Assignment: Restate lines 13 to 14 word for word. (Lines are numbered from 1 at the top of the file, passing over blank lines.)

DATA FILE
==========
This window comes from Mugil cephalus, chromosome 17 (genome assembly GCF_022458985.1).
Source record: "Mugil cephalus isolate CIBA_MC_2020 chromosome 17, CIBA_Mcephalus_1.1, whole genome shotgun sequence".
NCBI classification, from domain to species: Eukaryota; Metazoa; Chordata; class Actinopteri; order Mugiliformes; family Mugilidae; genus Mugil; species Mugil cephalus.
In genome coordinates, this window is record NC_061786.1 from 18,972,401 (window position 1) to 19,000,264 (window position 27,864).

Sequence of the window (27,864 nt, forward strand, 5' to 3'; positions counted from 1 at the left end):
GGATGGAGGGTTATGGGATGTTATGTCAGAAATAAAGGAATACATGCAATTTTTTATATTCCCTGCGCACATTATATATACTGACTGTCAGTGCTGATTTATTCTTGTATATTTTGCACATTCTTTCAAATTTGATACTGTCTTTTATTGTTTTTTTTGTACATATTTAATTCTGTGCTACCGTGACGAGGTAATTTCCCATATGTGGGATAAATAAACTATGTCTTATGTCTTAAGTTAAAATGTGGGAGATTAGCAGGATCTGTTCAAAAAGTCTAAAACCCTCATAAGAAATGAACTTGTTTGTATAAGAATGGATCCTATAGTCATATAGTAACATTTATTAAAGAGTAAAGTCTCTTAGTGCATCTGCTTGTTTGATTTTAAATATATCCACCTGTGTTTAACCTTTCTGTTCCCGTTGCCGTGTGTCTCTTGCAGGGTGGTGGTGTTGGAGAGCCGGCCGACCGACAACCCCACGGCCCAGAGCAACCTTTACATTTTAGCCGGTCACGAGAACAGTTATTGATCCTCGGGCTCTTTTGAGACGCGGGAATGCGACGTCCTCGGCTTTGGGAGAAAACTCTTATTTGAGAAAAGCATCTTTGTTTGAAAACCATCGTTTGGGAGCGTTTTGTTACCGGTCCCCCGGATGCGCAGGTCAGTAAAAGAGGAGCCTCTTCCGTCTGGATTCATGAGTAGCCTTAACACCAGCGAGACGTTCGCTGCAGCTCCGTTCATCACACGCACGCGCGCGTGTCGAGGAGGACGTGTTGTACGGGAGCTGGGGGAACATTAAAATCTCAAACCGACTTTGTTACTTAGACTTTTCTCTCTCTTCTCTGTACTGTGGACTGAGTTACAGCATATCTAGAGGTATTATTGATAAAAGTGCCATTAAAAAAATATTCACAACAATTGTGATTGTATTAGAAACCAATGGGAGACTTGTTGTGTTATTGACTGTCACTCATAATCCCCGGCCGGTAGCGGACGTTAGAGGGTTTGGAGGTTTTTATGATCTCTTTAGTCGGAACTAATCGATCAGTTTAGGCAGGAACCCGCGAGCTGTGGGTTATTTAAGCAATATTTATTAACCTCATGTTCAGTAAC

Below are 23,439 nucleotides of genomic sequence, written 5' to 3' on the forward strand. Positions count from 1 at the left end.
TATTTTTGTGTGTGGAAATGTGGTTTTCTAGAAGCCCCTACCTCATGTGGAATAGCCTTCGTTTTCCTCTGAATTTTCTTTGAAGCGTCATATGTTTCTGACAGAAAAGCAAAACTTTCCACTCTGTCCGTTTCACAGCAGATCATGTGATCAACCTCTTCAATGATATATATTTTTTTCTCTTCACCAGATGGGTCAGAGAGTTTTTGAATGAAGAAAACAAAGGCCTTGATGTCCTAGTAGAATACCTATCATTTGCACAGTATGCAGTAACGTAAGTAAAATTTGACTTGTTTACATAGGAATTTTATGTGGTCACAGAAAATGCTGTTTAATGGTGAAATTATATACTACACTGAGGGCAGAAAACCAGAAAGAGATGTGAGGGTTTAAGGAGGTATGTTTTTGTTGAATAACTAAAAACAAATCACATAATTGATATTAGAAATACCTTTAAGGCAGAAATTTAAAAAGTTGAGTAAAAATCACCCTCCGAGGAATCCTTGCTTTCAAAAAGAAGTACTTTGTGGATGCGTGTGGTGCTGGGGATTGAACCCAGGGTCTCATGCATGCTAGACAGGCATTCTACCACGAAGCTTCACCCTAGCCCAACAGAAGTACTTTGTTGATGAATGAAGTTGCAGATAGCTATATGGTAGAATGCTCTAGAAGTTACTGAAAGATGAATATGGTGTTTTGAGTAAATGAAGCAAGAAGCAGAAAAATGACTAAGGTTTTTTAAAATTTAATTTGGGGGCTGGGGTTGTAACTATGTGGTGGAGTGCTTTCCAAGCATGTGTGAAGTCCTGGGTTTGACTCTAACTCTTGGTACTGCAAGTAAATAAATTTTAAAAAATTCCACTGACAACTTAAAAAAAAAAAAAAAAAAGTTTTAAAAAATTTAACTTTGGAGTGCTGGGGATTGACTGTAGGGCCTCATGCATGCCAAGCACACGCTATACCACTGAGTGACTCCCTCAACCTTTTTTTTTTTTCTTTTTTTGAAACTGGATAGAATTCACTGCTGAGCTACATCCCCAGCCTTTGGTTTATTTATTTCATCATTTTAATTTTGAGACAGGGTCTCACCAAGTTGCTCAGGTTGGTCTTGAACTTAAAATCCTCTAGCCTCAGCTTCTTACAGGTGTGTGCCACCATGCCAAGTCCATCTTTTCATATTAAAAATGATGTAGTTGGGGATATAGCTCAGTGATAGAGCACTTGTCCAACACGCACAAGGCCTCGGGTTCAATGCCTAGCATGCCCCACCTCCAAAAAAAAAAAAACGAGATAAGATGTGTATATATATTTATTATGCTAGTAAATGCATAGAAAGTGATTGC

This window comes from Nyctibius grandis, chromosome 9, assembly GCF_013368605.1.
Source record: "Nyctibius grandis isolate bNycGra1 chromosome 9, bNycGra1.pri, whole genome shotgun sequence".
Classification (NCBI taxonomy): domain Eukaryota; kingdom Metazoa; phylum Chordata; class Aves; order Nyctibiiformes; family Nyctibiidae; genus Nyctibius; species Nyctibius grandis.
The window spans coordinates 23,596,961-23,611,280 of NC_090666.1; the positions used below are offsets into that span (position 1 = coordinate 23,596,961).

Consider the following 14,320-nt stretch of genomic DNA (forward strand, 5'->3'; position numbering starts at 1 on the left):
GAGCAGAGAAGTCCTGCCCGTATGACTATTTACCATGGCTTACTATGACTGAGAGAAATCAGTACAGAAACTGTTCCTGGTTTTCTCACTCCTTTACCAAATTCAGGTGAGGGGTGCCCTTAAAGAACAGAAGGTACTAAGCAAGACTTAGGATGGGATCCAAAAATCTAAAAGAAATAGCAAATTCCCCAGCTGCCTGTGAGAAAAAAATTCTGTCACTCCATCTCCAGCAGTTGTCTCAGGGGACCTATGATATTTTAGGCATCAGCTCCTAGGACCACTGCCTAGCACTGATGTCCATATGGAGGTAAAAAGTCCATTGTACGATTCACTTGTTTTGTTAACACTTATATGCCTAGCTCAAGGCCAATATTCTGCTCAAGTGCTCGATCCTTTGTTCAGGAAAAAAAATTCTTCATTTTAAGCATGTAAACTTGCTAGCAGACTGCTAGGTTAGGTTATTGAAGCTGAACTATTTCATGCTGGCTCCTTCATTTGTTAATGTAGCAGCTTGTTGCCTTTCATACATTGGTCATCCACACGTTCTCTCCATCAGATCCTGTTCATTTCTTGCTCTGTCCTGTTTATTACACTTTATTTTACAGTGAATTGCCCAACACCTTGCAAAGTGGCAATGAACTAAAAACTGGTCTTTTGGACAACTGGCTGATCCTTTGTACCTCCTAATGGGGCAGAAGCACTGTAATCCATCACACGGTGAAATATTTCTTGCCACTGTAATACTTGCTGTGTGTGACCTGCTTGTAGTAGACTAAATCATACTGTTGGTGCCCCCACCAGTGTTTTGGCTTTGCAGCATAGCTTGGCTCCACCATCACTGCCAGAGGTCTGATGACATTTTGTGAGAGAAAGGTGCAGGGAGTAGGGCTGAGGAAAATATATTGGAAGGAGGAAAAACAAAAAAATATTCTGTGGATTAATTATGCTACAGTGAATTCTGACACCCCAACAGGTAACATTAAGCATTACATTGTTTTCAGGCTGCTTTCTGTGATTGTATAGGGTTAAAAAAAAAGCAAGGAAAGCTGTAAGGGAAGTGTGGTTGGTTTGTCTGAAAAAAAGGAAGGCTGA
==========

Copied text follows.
Consider the following 14,320-nt stretch of genomic DNA (forward strand, 5'->3'; position numbering starts at 1 on the left):
GAGCAGAGAAGTCCTGCCCGTATGACTATTTACCATGGCTTACTATGACTGAGAGAAATCAGTACAGAAACTGTTCCTGGTTTTCTCACTCCTTTACCAAATTCAGGTGAGGGGTGCCCTTAAAGAACAGAAGGTACTAAGCAAGACTTAGGATGGGATCCAAAAATCTAAAAGAAATAGCAAATTCCCCAGCTGCCTGTGAGAAAAAAATTCTGTCACTCCATCTCCAGCAGTTGTCTCAGGGGACCTATGATATTTTAGGCATCAGCTCCTAGGACCACTGCCTAGCACTGATGTCCATATGGAGGTAAAAAGTCCATTGTACGATTCACTTGTTTTGTTAACACTTATATGCCTAGCTCAAGGCCAATATTCTGCTCAAGTGCTCGATCCTTTGTTCAGGAAAAAAAATTCTTCATTTTAAGCATGTAAACTTGCTAGCAGACTGCTAGGTTAGGTTATTGAAGCTGAACTATTTCATGCTGGCTCCTTCATTTGTTAATGTAGCAGCTTGTTGCCTTTCATACATTGGTCATCCACACGTTCTCTCCATCAGATCCTGTTCATTTCTTGCTCTGTCCTGTTTATTACACTTTATTTTACAGTGAATTGCCCAACACCTTGCAAAGTGGCAATGAACTAAAAACTGGTCTTTTGGACAACTGGCTGATCCTTTGTACCTCCTAATGGGGCAGAAGCACTGTAATCCATCACACGGTGAAATATTTCTTGCCACTGTAATACTTGCTGTGTGTGACCTGCTTGTAGTAGACTAAATCATACTGTTGGTGCCCCCACCAGTGTTTTGGCTTTGCAGCATAGCTTGGCTCCACCATCACTGCCAGAGGTCTGATGACATTTTGTGAGAGAAAGGTGCAGGGAGTAGGGCTGAGGAAAATATATTGGAAGGAGGAAAAACAAAAAAATATTCTGTGGATTAATTATGCTACAGTGAATTCTGACACCCCAACAGGTAACATTAAGCATTACATTGTTTTCAGGCTGCTTTCTGTGATTGTATAGGGTTAAAAAAAAAGCAAGGAAAGCTGTAAGGGAAGTGTGGTTGGTTTGTCTGAAAAAAAGGAAGGCTGA